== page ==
Minister exchanges views with EU tax committee

(L-R) Two EU Members of Parliament (unknown), EU FISC Chair Paul Tang, Minister André Ebanks, and CIG representatives Deborah Bodden and Gene DaCosta

(CNS): Financial Services Minister André Ebanks sat down face to face with members of the European Parliament last week to address the allegations that Cayman is a secretive tax haven. Answering questions from the EU Parliament’s Subcommittee on Tax Matters (FISC) in an exchange of views session, Ebanks explained how this jurisdiction works and the commitment it has made to ensure that everyone pays tax where it is due and that Cayman does not provide a haven for criminality or tax dodging.

Ebanks was invited to speak with the committee to provide a better understanding of the Cayman Islands’ partnership with jurisdictions to prevent and detect international tax crimes, in accordance with OECD standards. In his opening comments, Ebanks pointed out that the Cayman Islands’ system of indirect taxation was the result of the country’s unique circumstances and “not contrived with global tax competition in mind”.

He explained that historically, taxes have always been consumption-based in Cayman, levied from duty on imports and fees for services, creating an environment where it is impossible to avoid paying taxes. He explained in detail Cayman’s role in the international financial system and the model that it has adopted over the years, providing a specific type of service that can best be described as an investment hub and not a tax haven.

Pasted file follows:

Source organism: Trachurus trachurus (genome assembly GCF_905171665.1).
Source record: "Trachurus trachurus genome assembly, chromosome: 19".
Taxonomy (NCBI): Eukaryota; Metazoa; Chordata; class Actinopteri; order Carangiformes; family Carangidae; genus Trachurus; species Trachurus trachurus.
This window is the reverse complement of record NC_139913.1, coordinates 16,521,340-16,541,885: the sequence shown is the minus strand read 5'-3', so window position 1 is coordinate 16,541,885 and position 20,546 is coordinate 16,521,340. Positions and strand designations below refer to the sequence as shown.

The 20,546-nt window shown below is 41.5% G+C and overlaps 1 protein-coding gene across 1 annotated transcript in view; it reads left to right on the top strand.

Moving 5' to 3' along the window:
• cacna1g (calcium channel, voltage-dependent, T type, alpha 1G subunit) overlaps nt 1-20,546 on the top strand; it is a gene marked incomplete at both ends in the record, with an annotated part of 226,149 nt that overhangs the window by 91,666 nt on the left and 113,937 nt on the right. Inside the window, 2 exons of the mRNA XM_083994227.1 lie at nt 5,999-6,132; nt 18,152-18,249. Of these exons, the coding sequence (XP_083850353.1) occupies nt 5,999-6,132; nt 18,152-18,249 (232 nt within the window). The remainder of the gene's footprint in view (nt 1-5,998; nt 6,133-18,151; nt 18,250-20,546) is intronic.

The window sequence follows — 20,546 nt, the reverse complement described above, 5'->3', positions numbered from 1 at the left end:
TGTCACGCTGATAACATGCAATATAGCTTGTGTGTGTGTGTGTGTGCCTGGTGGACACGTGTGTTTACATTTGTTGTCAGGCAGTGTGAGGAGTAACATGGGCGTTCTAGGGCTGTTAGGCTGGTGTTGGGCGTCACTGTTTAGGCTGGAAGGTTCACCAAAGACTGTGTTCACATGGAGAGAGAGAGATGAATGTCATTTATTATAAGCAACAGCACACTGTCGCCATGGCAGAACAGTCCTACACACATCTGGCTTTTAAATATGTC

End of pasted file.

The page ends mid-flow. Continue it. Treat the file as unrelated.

“Like EU Member States and other countries around the world, the Cayman Islands endeavours to offer the best possible opportunities for our people to thrive and grow. Similarly, we are concerned about global issues, including climate change and economic stability,” he told the committee before answering their questions. “We also recognise that every government must collect sufficient tax revenues to deliver public services, such as healthcare, financial assistance, infrastructure and education.

“The Cayman Islands’ firm position is that, as a global partner in fighting financial crime, we share tax information with relevant law and tax officials. This helps to ensure that taxes are paid where profits are made; and that governments are able to fund the projects and programmes that support their respective citizens,” he added.

To address misunderstandings or information gaps that some MEPs might have, Ebanks shared details of the Cayman Islands’ progress in improving its regulatory regime since the 1960s. He answered all their questions in a direct and forthright way, including why Cayman’s tax system is not harmful to other jurisdictions that levy a direct tax.

FISC was established by the EU Parliament to assist in the fight against tax fraud, tax evasion and tax avoidance, as well as for tax transparency purposes. While they did not necessarily appear convinced by everything Ebanks said, they all welcomed the fact that he had attended as the committee and made an effort to explain.

FISC Chair Paul Tang pointed out that ministers in similar positions to his in other jurisdictions, even in Europe, were often ‘very busy’ when the committee called on them. Although Ebanks is the first financial services minister to meet with this committee, in 2017 Premier Wayne Panton, the Cayman Islands financial services minister at the time, addressed TAXE2, the committee that predated FISC.

After the exchange, Ebanks invited Tang and the other members to visit the Cayman Islands and learn more about the country’s role in facilitating tax-neutral investments. “We have done much to establish ourselves as a global partner,” Ebanks said. “But, to dispel the legacy misperceptions, we must be willing to engage in respectful, open and frank discussions.”

See more information on the Department for International Tax Cooperation website.

See Ebanks appearing before the committee on the EU streaming service here: